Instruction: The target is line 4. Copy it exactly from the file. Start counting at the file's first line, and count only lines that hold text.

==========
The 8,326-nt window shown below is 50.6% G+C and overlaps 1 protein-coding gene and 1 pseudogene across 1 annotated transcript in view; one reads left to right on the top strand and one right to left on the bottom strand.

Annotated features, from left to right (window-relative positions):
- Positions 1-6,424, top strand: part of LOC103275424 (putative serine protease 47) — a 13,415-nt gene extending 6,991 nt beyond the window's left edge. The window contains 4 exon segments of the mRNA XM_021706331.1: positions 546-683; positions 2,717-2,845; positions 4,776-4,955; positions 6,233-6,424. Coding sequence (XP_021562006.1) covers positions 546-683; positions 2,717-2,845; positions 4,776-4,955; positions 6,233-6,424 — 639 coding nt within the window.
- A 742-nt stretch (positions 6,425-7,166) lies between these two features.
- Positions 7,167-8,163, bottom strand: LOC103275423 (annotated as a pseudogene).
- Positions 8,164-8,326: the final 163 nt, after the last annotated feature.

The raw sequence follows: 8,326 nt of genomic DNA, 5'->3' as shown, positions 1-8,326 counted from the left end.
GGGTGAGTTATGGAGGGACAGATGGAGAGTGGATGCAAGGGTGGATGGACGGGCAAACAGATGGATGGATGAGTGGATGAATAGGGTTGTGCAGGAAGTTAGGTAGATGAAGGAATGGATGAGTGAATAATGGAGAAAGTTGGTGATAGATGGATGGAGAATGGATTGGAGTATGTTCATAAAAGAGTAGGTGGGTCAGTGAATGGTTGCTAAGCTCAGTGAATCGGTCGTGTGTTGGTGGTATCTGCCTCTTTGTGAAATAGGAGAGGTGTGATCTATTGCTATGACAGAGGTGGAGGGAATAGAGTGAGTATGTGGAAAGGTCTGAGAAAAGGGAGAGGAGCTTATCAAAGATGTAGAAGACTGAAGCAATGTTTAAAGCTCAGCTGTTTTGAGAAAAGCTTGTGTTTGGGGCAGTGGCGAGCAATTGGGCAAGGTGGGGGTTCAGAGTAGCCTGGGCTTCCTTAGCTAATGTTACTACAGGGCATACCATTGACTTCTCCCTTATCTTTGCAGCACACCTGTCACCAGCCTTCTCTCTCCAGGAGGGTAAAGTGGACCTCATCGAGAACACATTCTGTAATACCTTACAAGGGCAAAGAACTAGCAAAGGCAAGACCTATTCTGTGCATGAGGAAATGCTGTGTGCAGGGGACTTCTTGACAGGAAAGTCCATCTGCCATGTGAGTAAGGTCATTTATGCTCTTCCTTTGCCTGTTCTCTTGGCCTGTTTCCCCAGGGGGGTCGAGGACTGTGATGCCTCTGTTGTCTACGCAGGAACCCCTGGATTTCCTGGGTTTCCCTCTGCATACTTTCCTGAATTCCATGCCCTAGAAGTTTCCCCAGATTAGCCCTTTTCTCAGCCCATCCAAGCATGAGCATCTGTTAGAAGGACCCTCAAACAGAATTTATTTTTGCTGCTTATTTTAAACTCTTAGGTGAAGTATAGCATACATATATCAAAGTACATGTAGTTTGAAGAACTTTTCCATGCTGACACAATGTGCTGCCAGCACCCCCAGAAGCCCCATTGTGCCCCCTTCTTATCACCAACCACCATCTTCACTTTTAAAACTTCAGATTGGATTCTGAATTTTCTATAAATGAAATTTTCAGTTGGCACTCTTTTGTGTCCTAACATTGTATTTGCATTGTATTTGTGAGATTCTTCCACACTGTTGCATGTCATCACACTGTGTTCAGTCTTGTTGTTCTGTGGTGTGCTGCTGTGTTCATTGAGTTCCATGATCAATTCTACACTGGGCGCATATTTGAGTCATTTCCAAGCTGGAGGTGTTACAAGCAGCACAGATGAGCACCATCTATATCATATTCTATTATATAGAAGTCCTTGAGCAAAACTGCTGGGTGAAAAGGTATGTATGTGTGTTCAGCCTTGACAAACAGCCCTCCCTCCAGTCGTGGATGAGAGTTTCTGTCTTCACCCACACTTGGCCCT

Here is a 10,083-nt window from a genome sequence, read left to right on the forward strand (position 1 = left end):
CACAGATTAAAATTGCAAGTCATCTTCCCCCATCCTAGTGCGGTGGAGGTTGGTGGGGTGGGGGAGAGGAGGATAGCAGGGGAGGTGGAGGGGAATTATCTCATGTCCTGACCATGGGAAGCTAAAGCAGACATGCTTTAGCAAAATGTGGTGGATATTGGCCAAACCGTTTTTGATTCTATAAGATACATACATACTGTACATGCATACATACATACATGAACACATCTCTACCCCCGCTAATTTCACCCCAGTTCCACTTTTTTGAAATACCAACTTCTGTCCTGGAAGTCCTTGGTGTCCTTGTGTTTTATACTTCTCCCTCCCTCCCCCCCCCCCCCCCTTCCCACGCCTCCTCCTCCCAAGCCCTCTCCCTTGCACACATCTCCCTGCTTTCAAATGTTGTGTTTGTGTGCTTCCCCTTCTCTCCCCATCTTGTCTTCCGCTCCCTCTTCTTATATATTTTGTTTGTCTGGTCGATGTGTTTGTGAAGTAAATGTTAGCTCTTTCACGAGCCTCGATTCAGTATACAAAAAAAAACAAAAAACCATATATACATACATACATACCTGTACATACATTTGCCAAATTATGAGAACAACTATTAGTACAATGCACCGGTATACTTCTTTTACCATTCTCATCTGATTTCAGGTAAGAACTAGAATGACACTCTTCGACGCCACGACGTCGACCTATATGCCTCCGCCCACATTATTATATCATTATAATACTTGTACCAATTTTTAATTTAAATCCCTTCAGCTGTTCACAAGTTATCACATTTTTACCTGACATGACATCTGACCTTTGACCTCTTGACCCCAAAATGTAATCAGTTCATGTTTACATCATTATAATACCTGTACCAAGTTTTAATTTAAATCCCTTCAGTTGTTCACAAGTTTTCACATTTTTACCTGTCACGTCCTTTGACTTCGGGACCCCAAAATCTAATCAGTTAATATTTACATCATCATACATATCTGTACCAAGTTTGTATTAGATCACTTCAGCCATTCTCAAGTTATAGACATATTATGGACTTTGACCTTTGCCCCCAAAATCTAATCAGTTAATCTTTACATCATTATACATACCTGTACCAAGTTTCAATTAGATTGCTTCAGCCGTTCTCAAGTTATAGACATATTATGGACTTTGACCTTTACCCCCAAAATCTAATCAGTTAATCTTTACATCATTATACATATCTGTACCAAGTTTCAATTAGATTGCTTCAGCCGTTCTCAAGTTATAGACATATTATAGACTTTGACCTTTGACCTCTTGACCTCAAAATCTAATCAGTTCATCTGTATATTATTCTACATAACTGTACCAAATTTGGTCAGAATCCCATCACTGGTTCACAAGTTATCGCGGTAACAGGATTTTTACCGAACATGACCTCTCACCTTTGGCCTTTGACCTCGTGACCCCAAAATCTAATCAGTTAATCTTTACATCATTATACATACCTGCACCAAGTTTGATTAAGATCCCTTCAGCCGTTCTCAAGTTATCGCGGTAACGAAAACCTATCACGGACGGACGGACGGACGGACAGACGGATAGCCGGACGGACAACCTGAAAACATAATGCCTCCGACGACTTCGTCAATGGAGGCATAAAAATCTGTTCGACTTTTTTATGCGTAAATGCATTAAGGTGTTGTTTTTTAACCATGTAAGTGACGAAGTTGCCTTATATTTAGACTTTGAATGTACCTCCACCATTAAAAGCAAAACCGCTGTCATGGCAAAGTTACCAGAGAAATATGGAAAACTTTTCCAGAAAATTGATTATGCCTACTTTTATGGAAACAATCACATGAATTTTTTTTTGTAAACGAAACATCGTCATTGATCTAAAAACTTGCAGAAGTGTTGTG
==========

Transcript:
- A 742-nt stretch (positions 6,425-7,166) lies between these two features.